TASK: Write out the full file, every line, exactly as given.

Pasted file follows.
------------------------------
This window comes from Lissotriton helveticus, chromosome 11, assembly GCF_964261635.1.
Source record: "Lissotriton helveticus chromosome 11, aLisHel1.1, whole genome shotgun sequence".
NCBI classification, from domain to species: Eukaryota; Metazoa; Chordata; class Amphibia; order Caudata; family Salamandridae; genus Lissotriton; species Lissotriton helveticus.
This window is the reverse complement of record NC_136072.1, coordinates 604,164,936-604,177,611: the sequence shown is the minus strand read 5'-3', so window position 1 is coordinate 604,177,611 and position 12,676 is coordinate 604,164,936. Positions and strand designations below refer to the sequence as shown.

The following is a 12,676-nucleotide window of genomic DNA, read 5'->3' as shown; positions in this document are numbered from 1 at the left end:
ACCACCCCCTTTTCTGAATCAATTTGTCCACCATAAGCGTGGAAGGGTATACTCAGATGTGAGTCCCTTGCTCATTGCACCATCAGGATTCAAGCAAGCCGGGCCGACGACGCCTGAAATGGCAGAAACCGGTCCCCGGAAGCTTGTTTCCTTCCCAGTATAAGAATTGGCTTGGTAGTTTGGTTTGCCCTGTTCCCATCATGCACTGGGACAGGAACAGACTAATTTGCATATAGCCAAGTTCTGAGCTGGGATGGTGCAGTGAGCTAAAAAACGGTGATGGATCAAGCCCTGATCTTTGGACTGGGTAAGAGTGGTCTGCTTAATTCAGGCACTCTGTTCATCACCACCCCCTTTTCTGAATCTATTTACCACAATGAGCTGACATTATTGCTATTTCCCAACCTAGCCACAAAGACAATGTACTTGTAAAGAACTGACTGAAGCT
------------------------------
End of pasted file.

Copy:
This window comes from Lissotriton helveticus, chromosome 11, assembly GCF_964261635.1.
Source record: "Lissotriton helveticus chromosome 11, aLisHel1.1, whole genome shotgun sequence".
NCBI classification, from domain to species: Eukaryota; Metazoa; Chordata; class Amphibia; order Caudata; family Salamandridae; genus Lissotriton; species Lissotriton helveticus.
This window is the reverse complement of record NC_136072.1, coordinates 604,164,936-604,177,611: the sequence shown is the minus strand read 5'-3', so window position 1 is coordinate 604,177,611 and position 12,676 is coordinate 604,164,936. Positions and strand designations below refer to the sequence as shown.

The following is a 12,676-nucleotide window of genomic DNA, read 5'->3' as shown; positions in this document are numbered from 1 at the left end:
ACCACCCCCTTTTCTGAATCAATTTGTCCACCATAAGCGTGGAAGGGTATACTCAGATGTGAGTCCCTTGCTCATTGCACCATCAGGATTCAAGCAAGCCGGGCCGACGACGCCTGAAATGGCAGAAACCGGTCCCCGGAAGCTTGTTTCCTTCCCAGTATAAGAATTGGCTTGGTAGTTTGGTTTGCCCTGTTCCCATCATGCACTGGGACAGGAACAGACTAATTTGCATATAGCCAAGTTCTGAGCTGGGATGGTGCAGTGAGCTAAAAAACGGTGATGGATCAAGCCCTGATCTTTGGACTGGGTAAGAGTGGTCTGCTTAATTCAGGCACTCTGTTCATCACCACCCCCTTTTCTGAATCTATTTACCACAATGAGCTGACATTATTGCTATTTCCCAACCTAGCCACAAAGACAATGTACTTGTAAAGAACTGACTGAAGCT